L’Incoronazione di Poppea
M. Persson, Connolly, Beaumont, Rosique; Domènech, Selig; Baroque Orchestra of the Gran Teatre del Liceu, Bicket. Production: D. Alden. Opus Arte OA BD7105 D (Blu-ray) or OA 1073 D (DVD), 183 mins. (opera), 6 mins. (bonus), subtitled
David Alden’s well-traveled Poppea production, new in 1997 and seen most often in Munich, was finally filmed for commercial release in February 2009 at Barcelona’s Liceu. Alden and designers Paul Steinberg (sets), Buki Shiff (costumes) and Pat Collins (lighting) stress the modernity and the comedy of Poppea through twentieth-century props (revolving door, sleeper couch, office chairs, filing cabinet) and garish colors (lime green, various purples and pinks). One scene plays as a snack/coffee break for calorie-conscious workers. Ottavia’s farewell, the coronation and the final duet are set against a distorted black-and-white checkerboard.
Alden presents most of the characters — divine, allegorical and human — as ineffectual cartoons. The gods are dead — dressed in black or wrapped as mummies. The allegorical figures are disabled: Fortuna totters on platform shoes, a pregnant Virtù hobbles on crutches, Amore is weighed down by huge wings. As for the humans, Seneca’s friends are effete schoolboy caricatures; Damigella is a bored slut with cigarette who spreads her legs for Valletto on Seneca’s casket; Ottone and Drusilla are neurotic, klutzy and sex-starved, and their love story is unmoving. It’s high camp at high cost. The action culminates in a coronation that Poppea, so smart until then, takes seriously, clueless that it’s a farce. She’s crowned by her nurse; the consuls and tribunes are clowns with Pinocchio noses; the guests include drunk Amore, mummified Venere and plump, pink Cupids.
Poppea, Nerone, Ottavia and Seneca are the exceptions who are treated as human beings, and the performance shines when the cartoon characters clear out for these principals’ splendidly sung scenes. Two recent Poppea videos have had sharply contrasting Nerones — Jacek Laszczkowski’s sadistic lunatic (EuroArts) and Philippe Jaroussky’s overgrown boy (Virgin). Here, Sarah Connolly is an emperor who strives to keep intense feelings under control and himself on task. He mostly succeeds, partly by forcing himself not to look very often at Poppea. Miah Persson’s Poppea sounds and looks smashing in everything from a simple spring dress to glitzy Hollywood attire to snaky Medusa locks. Vocally and emotionally, Maite Beaumont’s Ottavia resonates deeply, and her farewell is the single best thing here. Franz-Josef Selig is the strongest Seneca on video since the primes of Matti Salminen and Robert Lloyd.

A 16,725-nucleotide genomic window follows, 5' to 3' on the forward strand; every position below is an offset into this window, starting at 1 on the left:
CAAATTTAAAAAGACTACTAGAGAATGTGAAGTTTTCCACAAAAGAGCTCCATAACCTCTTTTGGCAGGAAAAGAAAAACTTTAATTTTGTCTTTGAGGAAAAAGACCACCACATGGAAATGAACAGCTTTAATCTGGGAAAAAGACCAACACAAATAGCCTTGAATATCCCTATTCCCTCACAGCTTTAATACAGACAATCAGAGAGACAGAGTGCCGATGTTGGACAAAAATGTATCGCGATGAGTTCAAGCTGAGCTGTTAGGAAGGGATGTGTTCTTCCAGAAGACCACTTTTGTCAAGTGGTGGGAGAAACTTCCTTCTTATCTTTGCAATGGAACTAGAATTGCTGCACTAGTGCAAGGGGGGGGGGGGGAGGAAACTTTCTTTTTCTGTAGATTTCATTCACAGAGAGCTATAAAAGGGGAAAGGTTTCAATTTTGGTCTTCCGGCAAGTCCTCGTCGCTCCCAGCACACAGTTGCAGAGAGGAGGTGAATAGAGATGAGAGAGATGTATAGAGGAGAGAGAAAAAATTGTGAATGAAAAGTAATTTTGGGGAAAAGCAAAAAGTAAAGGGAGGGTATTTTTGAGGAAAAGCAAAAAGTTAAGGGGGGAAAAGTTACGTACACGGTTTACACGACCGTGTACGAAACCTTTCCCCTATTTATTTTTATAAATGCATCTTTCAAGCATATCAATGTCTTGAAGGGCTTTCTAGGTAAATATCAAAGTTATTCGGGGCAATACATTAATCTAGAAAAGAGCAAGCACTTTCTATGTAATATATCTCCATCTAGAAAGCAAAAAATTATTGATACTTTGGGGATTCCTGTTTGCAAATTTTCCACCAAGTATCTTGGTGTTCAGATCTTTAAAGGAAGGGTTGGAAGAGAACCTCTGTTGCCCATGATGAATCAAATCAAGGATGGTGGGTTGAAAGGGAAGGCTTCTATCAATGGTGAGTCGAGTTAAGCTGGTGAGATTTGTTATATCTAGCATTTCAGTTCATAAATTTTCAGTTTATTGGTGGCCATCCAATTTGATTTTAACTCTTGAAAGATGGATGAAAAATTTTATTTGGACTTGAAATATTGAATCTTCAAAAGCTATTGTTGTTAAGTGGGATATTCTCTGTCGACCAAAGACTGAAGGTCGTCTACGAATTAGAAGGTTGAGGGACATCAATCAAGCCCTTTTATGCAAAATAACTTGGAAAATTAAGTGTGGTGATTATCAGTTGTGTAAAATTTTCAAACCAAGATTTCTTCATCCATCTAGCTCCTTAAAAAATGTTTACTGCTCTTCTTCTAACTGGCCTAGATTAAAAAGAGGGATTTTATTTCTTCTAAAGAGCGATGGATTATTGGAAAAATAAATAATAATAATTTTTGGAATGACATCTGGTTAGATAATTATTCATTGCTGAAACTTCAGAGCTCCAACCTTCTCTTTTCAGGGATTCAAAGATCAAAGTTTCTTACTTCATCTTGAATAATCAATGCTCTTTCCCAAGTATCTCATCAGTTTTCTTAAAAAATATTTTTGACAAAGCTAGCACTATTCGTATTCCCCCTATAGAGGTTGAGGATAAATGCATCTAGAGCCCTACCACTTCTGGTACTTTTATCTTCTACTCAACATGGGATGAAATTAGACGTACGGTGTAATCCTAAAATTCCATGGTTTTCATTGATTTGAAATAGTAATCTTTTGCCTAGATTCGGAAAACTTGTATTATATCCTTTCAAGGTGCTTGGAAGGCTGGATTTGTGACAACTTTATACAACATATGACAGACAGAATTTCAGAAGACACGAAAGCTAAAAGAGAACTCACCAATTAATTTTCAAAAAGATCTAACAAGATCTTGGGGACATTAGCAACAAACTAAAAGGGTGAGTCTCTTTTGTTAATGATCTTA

Judith van Wanroij (Virtù/Damigella) and Marisa Martins (Fortuna/Pallade/ Venere) sing expressively through bizarre getups. Dominique Visse is a kick as nurses Arnalta and Nutrice — Alden’s approach is apt for the characters who are irreverent or flamboyant — and he sings the piquant high line in the trio of Seneca’s friends. Jordi Domènech’s Ottone and Olatz Saitua’s Amore are weak, Ruth Rosique’s Drusilla and the remaining male singers undistinguished.
Unlike the staging, Harry Bicket’s conducting and the playing of the Baroque Orchestra of the Gran Teatre del Liceu are reserved, even reticent. Lovely plucked strings quietly dominate. The unusually full edition includes a few brief, seldom heard passages.
This is the third video of Poppea to be released this year, and all three are musically excellent. William Christie’s Madrid performance takes the musical laurels, and Ole Anders Tandberg’s powerful Norwegian National Opera staging, strikingly filmed, is a must-see. Those looking for a safer runner-up might turn to Robert Carsen’s elegant Glyndebourne staging from 2008. Enjoy the bounty!
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